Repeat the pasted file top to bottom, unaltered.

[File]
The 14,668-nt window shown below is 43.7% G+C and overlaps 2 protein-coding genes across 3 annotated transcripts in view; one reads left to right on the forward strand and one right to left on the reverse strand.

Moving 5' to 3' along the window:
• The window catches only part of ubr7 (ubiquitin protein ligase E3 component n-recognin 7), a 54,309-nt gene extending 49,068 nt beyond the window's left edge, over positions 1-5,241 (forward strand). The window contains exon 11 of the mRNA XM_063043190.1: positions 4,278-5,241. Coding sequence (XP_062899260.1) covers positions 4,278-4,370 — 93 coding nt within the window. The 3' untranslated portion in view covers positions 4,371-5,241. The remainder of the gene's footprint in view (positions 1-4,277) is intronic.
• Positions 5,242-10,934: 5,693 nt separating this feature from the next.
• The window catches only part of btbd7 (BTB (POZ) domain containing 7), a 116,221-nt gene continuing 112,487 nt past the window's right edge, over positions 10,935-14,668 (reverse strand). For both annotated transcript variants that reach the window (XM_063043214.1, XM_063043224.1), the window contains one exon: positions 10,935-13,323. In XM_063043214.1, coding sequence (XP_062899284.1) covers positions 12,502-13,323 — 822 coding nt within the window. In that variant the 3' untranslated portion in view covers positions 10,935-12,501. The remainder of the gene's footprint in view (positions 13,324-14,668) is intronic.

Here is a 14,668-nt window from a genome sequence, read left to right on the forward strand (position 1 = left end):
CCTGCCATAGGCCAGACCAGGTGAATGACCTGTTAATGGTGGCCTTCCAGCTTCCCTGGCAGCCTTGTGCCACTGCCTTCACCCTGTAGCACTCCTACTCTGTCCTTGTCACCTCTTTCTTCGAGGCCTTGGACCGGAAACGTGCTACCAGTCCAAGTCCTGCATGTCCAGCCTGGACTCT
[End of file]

The 14,668-nt window shown below is 43.7% G+C and overlaps 2 protein-coding genes across 3 annotated transcripts in view; one reads left to right on the forward strand and one right to left on the reverse strand.

Moving 5' to 3' along the window:
• The window catches only part of ubr7 (ubiquitin protein ligase E3 component n-recognin 7), a 54,309-nt gene extending 49,068 nt beyond the window's left edge, over positions 1-5,241 (forward strand). The window contains exon 11 of the mRNA XM_063043190.1: positions 4,278-5,241. Coding sequence (XP_062899260.1) covers positions 4,278-4,370 — 93 coding nt within the window. The 3' untranslated portion in view covers positions 4,371-5,241. The remainder of the gene's footprint in view (positions 1-4,277) is intronic.
• Positions 5,242-10,934: 5,693 nt separating this feature from the next.
• The window catches only part of btbd7 (BTB (POZ) domain containing 7), a 116,221-nt gene continuing 112,487 nt past the window's right edge, over positions 10,935-14,668 (reverse strand). For both annotated transcript variants that reach the window (XM_063043214.1, XM_063043224.1), the window contains one exon: positions 10,935-13,323. In XM_063043214.1, coding sequence (XP_062899284.1) covers positions 12,502-13,323 — 822 coding nt within the window. In that variant the 3' untranslated portion in view covers positions 10,935-12,501. The remainder of the gene's footprint in view (positions 13,324-14,668) is intronic.

Here is a 14,668-nt window from a genome sequence, read left to right on the forward strand (position 1 = left end):
CCTGCCATAGGCCAGACCAGGTGAATGACCTGTTAATGGTGGCCTTCCAGCTTCCCTGGCAGCCTTGTGCCACTGCCTTCACCCTGTAGCACTCCTACTCTGTCCTTGTCACCTCTTTCTTCGAGGCCTTGGACCGGAAACGTGCTACCAGTCCAAGTCCTGCATGTCCAGCCTGGACTCT